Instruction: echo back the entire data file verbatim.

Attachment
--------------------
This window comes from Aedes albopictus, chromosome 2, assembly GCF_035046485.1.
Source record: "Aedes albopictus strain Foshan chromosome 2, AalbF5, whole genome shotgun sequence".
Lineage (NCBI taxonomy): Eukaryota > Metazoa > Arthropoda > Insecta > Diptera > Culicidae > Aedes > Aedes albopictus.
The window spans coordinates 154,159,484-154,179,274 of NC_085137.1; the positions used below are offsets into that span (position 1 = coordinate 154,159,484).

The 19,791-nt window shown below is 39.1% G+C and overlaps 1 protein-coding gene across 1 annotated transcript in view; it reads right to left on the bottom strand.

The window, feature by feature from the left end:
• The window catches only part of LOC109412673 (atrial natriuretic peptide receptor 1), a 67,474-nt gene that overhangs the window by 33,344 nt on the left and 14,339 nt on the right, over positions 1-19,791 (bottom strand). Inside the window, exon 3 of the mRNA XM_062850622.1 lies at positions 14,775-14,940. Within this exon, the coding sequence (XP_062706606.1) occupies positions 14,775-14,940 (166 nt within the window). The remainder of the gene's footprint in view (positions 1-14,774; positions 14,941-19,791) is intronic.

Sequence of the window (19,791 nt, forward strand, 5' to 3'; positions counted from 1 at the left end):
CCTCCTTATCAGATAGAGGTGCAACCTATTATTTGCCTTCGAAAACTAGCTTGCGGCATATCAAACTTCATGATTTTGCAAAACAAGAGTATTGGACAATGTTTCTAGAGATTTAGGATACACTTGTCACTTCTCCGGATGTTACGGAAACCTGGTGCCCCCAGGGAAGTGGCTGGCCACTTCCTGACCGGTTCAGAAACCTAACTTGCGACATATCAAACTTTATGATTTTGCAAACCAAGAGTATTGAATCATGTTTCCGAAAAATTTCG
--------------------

This window comes from Aedes albopictus, chromosome 2, assembly GCF_035046485.1.
Source record: "Aedes albopictus strain Foshan chromosome 2, AalbF5, whole genome shotgun sequence".
Lineage (NCBI taxonomy): Eukaryota > Metazoa > Arthropoda > Insecta > Diptera > Culicidae > Aedes > Aedes albopictus.
The window spans coordinates 154,159,484-154,179,274 of NC_085137.1; the positions used below are offsets into that span (position 1 = coordinate 154,159,484).

The 19,791-nt window shown below is 39.1% G+C and overlaps 1 protein-coding gene across 1 annotated transcript in view; it reads right to left on the bottom strand.

The window, feature by feature from the left end:
• The window catches only part of LOC109412673 (atrial natriuretic peptide receptor 1), a 67,474-nt gene that overhangs the window by 33,344 nt on the left and 14,339 nt on the right, over positions 1-19,791 (bottom strand). Inside the window, exon 3 of the mRNA XM_062850622.1 lies at positions 14,775-14,940. Within this exon, the coding sequence (XP_062706606.1) occupies positions 14,775-14,940 (166 nt within the window). The remainder of the gene's footprint in view (positions 1-14,774; positions 14,941-19,791) is intronic.

Sequence of the window (19,791 nt, forward strand, 5' to 3'; positions counted from 1 at the left end):
CCTCCTTATCAGATAGAGGTGCAACCTATTATTTGCCTTCGAAAACTAGCTTGCGGCATATCAAACTTCATGATTTTGCAAAACAAGAGTATTGGACAATGTTTCTAGAGATTTAGGATACACTTGTCACTTCTCCGGATGTTACGGAAACCTGGTGCCCCCAGGGAAGTGGCTGGCCACTTCCTGACCGGTTCAGAAACCTAACTTGCGACATATCAAACTTTATGATTTTGCAAACCAAGAGTATTGAATCATGTTTCCGAAAAATTTCG